This is a problem from Discrete Mathematics and its Applications enter image description here

Is there a way to tell right away what type of proof to use or does that just come with practice (build intuition - oh here i should use proof by contradiction, or by contraposition, etc)

Anyways I chose to use proof by Contraposition because I didn't really have any experience with it

Here is my book's summary on proof by Contraposition enter image description here

Basically what I got from this was to assume $\sim q$, take logical steps to reach conclusion, $\sim p$.

Here is my work so far enter image description here

Here is my thought process I started off with a regular implication describing the situation if a function from $\mathbb{R}$ to itself is strictly decreasing, then it is one to one. To form this implication, there are two propositions, $p$: the function is strictly decreasing, and $q$: the function is one-to-one.

After reading the book section on proof by contraposition, I know the method just was proving that the contrapositive is true, which is $\sim q \Rightarrow\sim p$, or if a function is not one to one, it is not strictly decreasing. I then treated this as a direct proof basically and assumed $\sim q$ was true and took logical steps to get to $\sim p$.

If a function is not one to one, there are a pair of real numbers $x$ and $y$ such that $f(x) = f(y)$ but $x\neq y$. My next step was to logically reason that if $x\neq y$, then either $x > y$ or $x < y$. In both cases, the function would not be strictly decreasing because strictly decreasing means that if $x > y$, then $f(x) > f(y)$, not $f(x) = f(y)$. Therefore I have proved that a strictly decreasing function from $\mathbb{R}$ to itself is one to one because I have proved that if a function is not one to one, it is not strictly decreasing.

Does everything look logically coherent/organized? Was proof by contraposition the best proof method to use here?

  • $\begingroup$ Thanks! I just fixed that. $\endgroup$ Commented Jan 20, 2015 at 23:27
  • $\begingroup$ Not sure if one also has to consider a non surjective function. $\endgroup$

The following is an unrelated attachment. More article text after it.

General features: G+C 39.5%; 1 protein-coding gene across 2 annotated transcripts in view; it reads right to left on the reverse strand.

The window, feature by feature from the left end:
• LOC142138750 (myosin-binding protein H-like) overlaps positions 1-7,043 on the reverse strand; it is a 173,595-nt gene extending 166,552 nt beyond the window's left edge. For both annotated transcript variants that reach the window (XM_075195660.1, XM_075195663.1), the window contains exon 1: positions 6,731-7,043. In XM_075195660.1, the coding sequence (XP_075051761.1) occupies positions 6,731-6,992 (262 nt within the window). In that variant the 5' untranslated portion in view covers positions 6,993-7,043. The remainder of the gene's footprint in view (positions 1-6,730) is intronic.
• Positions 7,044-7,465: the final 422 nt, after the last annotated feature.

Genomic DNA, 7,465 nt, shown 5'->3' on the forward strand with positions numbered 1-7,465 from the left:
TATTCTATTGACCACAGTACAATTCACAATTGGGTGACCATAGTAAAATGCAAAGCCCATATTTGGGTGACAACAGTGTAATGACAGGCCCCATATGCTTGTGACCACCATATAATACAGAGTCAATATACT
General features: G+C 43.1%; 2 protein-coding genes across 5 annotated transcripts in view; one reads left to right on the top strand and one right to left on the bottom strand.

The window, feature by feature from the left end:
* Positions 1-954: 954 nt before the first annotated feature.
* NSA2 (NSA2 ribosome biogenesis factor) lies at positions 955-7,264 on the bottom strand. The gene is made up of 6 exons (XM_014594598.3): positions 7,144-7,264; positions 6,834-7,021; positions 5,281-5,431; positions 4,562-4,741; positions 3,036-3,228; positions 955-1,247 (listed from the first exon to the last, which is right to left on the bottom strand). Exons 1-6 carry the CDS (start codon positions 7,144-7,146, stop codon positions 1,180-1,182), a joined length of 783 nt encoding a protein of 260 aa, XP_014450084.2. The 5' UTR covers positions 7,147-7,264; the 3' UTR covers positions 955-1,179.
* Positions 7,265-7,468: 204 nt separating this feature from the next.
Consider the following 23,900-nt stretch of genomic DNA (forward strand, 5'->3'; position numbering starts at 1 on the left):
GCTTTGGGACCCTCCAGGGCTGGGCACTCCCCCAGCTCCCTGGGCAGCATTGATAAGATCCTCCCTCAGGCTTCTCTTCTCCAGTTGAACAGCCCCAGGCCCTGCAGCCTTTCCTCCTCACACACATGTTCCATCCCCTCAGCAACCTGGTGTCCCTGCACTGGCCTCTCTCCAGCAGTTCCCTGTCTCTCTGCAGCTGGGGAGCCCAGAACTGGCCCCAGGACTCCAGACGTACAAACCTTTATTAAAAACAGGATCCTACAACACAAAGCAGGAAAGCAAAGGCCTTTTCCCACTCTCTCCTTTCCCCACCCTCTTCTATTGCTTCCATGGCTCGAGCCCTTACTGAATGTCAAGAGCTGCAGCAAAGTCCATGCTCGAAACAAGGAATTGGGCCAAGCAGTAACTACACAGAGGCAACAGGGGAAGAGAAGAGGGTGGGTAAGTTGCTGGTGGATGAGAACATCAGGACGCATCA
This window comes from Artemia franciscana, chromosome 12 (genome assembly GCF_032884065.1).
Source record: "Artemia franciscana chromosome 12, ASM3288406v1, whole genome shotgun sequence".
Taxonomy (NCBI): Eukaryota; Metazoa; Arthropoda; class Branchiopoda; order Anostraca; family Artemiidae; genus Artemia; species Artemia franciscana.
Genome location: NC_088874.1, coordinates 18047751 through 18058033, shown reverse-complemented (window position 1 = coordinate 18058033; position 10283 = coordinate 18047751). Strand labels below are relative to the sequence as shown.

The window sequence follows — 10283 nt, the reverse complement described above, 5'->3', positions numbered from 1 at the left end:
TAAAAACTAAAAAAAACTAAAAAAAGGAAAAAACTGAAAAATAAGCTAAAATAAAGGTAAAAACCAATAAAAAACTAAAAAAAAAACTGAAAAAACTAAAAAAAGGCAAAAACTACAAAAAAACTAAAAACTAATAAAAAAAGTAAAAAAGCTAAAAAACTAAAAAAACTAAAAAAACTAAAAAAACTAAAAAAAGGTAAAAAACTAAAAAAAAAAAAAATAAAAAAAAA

– mvw
    Commented Jan 20, 2015 at 23:28
  • $\begingroup$ Looks good, and also proves the same for strictly increasing functions. $\endgroup$
    – Joffan
    Commented Jan 20, 2015 at 23:41

1 Answer 1


In the last line, it should be $f(x)>f(y)$, since it's decreasing as opposed to increasing. Besides that, this looks fine to me. In terms of whether proof by contraposition was the "best method," it's important to keep in mind that the various proof methods are logically equivalent, and will therefore (usually) use the same ideas/manipulations. In my opinion, then, the "best method" is the one that makes the most sense to you.

That being said, I do know people who refuse to use contradiction/contrapositive whenever possible, since these proofs can (again, usually) be reformulated into direct proofs. In your case, a direct proof would look something like this: Suppose $f$ is strictly decreasing, and let $x,y\in\mathbb{R}$ be such that $x\neq y$. WLOG, suppose $x<y$. Then $f(y)<f(x)$. Since $x\neq y \implies f(x)\neq f(y)$, $f$ is one-to-one. Depending on the definition of "one-to-one" you have, you may argue that this is the contrapositive, but again, they're all pretty much the same.

  • $\begingroup$ Is WLOG necessary in this case? There's only two cases. $\endgroup$ Commented Jan 28, 2015 at 19:33
  • $\begingroup$ You can do both cases if you want. It doesn't make too much of a difference here. $\endgroup$
    – Glare
    Commented Jan 29, 2015 at 1:43

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